• Do NOT sit around in checkpoints gabbing with friends, handlers, family or media. Go to sleep, take care of your dogs. There is a temptation to say, 'Oh, it's only a couple of hours it won't make any difference if I sleep or not." It will make a difference.
  • Do not party in Dawson. There is time for that when the race is done. Your dogs are not partying; they are resting up for the second half. They are still in the race. This is a layover, not the finish line. You owe your dogs more respect than to hit the bars in the middle of a race while they are sleeping on straw, trusting you. Respect yourself, and your team. Get some sleep, wash your clothes, and take care of your dogs in your spare time.
  • Have your own race plan, understand it completely, know it by heart, and be able to adjust it as necessary. This is not a couple of training runs where you can just 'wing it'. You will get tired; you better have something laminated in your pocket.”
  • Keep feeding your dogs according to the hours or the miles, whichever is less. I.e. if you rest an extra 4 hours in a checkpoint, you have an extra feeding - DO NOT FORGET THIS. If your dogs get skinny, you cannot make that up in a race, and you are in trouble. Keep feeding. Too many times the teams at the back of the pack are the skinniest. I suspect this is a result of a feeding schedule that gets out of whack with too many hours in checkpoints for the number of feedings. You stay longer, you feed more. Their metabolisms are still running full bore almost as much as if they are running on the trail.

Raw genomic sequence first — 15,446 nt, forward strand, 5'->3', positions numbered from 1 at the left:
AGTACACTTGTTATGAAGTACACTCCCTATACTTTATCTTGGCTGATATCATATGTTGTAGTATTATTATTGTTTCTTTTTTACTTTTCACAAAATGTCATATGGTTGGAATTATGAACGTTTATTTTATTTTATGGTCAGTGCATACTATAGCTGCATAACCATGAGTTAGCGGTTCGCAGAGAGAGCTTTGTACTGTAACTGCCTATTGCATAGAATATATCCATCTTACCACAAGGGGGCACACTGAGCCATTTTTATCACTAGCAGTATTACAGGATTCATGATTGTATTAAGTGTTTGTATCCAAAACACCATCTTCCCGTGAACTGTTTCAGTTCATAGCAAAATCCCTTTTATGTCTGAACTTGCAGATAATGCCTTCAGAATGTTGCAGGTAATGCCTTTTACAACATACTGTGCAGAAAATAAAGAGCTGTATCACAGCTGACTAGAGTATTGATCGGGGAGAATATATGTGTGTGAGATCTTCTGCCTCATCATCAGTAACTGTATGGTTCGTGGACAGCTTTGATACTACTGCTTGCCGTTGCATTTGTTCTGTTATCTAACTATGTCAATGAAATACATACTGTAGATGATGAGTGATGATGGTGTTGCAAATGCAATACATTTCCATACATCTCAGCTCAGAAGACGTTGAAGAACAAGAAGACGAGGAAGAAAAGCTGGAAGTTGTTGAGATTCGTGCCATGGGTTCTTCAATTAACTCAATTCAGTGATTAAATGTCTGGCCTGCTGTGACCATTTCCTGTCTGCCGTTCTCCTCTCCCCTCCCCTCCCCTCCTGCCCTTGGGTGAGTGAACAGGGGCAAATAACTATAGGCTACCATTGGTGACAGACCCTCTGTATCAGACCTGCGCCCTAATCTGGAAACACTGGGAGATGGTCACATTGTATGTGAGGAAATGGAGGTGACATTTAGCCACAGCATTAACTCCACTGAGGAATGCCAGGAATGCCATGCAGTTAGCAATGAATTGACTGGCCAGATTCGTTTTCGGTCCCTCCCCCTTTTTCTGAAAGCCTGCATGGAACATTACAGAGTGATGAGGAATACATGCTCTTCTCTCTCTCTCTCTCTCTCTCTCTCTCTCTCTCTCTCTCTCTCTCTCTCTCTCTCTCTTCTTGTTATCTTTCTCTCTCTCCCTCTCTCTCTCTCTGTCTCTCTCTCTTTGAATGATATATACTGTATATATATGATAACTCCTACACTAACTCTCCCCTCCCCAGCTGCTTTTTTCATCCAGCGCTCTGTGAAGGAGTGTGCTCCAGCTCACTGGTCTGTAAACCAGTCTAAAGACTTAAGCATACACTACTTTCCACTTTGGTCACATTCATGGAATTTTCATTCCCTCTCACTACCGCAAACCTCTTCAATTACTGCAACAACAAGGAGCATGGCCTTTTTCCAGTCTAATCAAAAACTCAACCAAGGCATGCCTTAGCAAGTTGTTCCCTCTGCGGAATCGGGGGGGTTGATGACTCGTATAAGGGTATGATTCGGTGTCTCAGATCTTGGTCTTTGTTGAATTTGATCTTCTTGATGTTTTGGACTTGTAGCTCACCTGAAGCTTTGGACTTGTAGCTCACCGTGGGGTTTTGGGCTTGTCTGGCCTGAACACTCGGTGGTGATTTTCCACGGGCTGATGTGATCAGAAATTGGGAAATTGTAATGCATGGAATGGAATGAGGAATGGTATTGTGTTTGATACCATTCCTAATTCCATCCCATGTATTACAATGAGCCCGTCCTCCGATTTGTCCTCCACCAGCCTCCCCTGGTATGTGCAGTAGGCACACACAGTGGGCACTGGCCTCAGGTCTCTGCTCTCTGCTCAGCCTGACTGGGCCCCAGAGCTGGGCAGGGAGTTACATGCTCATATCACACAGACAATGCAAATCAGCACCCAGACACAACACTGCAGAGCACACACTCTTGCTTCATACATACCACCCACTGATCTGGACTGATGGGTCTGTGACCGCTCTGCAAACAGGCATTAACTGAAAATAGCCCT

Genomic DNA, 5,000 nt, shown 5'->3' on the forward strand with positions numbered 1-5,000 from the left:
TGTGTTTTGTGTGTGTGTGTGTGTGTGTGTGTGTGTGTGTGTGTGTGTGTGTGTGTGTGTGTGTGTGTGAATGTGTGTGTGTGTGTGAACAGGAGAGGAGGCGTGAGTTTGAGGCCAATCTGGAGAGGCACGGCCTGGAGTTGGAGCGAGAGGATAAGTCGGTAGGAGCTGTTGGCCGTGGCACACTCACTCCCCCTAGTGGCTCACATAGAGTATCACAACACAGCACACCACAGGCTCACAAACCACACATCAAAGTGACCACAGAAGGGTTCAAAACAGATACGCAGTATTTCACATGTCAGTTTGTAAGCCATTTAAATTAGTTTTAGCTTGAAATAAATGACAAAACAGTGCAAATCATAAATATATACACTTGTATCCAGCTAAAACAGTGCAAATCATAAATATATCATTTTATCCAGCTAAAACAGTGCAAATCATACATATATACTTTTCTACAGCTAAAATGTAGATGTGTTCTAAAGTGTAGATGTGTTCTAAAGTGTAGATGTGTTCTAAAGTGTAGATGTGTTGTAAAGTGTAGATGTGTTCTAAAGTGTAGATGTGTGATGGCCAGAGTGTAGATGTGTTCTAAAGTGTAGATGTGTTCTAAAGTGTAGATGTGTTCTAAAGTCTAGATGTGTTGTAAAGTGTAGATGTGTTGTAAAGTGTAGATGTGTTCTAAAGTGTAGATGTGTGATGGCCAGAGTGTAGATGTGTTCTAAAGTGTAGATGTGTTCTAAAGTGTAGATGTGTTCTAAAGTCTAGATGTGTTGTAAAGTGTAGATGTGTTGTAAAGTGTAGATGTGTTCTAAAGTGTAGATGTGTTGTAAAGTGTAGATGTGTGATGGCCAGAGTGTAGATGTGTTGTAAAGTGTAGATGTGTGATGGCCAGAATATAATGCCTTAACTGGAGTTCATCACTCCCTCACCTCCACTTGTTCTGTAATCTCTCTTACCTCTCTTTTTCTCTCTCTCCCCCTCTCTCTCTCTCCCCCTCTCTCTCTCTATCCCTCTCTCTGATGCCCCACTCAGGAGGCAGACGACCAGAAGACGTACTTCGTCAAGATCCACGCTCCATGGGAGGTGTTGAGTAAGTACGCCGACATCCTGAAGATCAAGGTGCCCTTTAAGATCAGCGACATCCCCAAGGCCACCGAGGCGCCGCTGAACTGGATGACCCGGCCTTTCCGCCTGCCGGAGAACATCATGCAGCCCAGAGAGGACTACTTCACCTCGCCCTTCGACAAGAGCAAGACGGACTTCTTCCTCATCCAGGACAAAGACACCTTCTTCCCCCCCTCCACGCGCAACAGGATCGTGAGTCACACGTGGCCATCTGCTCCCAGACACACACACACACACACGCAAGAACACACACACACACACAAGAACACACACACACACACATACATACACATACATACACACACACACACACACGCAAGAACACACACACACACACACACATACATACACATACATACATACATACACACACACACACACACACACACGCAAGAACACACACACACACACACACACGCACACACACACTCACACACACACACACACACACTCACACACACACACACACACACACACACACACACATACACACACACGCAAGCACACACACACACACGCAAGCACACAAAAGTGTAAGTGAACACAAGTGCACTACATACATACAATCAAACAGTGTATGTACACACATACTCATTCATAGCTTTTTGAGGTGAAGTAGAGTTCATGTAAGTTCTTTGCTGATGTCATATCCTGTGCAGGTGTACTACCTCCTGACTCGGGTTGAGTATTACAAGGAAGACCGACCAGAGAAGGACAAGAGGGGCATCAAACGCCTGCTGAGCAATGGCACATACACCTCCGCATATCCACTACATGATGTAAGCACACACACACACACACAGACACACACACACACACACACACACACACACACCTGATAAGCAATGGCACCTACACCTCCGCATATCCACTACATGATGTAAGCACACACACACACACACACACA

• Bring healthy food for yourself. You feed your dogs well, and you are the most important dog on the team. Do not fry yourself on crap food. Likewise, stay away from stimulants - bad news in my opinion.

Trail Maps & Distances

Topographical Maps of the Yukon Quest Trail

Canadian Maps (Department of Energy, Mines & Resources Canada)

Whitehorse 105 D
Lake Laberge 105 E
Glenlyon 105 L (N.B. only 6 miles/ 10 kms of Trail are on this map)
Carmacks 115 I
McQuesten 115 P (N.B. only 9 miles/ 15 kms of Trail are on this map)
Stewart River 115 O & 115 N (this is a single map)
Dawson 116 B & 116 C (this is a single map)

Where to get the Maps

In the Yukon

Maps are available at Mac’s Fireweed Books – downstairs in Map Sales, 203 Main Street Whitehorse YT Y1A 2B2. Telephone 867-668-2434.

Yukon Mapping Online

The Yukon Government’s Energy, Mines and Resources Department has an excellent online mapping tool available for free to the general public, here. It includes a number of tools, data layers, and map views. Feel free to navigate through the interface and if you have any questions contact the Whitehorse Office.